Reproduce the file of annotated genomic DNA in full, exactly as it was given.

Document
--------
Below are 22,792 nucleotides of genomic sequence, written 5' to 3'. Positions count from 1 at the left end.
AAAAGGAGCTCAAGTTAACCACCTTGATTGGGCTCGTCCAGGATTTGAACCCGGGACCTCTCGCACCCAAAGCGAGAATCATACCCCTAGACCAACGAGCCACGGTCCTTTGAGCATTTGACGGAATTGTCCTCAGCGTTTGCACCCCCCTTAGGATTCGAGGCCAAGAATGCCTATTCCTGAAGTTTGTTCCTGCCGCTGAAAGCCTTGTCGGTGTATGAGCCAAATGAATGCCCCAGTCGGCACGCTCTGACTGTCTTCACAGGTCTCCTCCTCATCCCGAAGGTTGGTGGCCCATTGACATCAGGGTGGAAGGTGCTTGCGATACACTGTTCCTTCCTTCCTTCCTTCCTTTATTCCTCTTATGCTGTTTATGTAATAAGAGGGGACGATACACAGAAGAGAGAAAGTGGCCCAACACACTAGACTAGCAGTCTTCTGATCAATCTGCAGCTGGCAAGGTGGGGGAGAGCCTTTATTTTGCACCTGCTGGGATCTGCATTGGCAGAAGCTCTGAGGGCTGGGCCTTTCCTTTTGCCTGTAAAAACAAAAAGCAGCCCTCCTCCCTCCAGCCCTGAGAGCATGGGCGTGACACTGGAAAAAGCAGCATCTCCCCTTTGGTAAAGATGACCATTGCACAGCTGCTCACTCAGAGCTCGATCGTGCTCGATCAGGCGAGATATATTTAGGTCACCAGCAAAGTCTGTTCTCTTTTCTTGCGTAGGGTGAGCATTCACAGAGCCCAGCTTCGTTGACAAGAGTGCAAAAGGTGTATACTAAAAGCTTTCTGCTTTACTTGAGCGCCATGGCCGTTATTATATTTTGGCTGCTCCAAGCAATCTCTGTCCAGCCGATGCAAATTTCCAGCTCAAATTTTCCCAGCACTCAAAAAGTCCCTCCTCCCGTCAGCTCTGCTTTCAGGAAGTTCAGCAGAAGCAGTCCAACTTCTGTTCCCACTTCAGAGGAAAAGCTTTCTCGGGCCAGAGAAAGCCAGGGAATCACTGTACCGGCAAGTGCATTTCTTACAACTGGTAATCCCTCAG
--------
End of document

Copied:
Below are 22,792 nucleotides of genomic sequence, written 5' to 3'. Positions count from 1 at the left end.
AAAAGGAGCTCAAGTTAACCACCTTGATTGGGCTCGTCCAGGATTTGAACCCGGGACCTCTCGCACCCAAAGCGAGAATCATACCCCTAGACCAACGAGCCACGGTCCTTTGAGCATTTGACGGAATTGTCCTCAGCGTTTGCACCCCCCTTAGGATTCGAGGCCAAGAATGCCTATTCCTGAAGTTTGTTCCTGCCGCTGAAAGCCTTGTCGGTGTATGAGCCAAATGAATGCCCCAGTCGGCACGCTCTGACTGTCTTCACAGGTCTCCTCCTCATCCCGAAGGTTGGTGGCCCATTGACATCAGGGTGGAAGGTGCTTGCGATACACTGTTCCTTCCTTCCTTCCTTCCTTTATTCCTCTTATGCTGTTTATGTAATAAGAGGGGACGATACACAGAAGAGAGAAAGTGGCCCAACACACTAGACTAGCAGTCTTCTGATCAATCTGCAGCTGGCAAGGTGGGGGAGAGCCTTTATTTTGCACCTGCTGGGATCTGCATTGGCAGAAGCTCTGAGGGCTGGGCCTTTCCTTTTGCCTGTAAAAACAAAAAGCAGCCCTCCTCCCTCCAGCCCTGAGAGCATGGGCGTGACACTGGAAAAAGCAGCATCTCCCCTTTGGTAAAGATGACCATTGCACAGCTGCTCACTCAGAGCTCGATCGTGCTCGATCAGGCGAGATATATTTAGGTCACCAGCAAAGTCTGTTCTCTTTTCTTGCGTAGGGTGAGCATTCACAGAGCCCAGCTTCGTTGACAAGAGTGCAAAAGGTGTATACTAAAAGCTTTCTGCTTTACTTGAGCGCCATGGCCGTTATTATATTTTGGCTGCTCCAAGCAATCTCTGTCCAGCCGATGCAAATTTCCAGCTCAAATTTTCCCAGCACTCAAAAAGTCCCTCCTCCCGTCAGCTCTGCTTTCAGGAAGTTCAGCAGAAGCAGTCCAACTTCTGTTCCCACTTCAGAGGAAAAGCTTTCTCGGGCCAGAGAAAGCCAGGGAATCACTGTACCGGCAAGTGCATTTCTTACAACTGGTAATCCCTCAG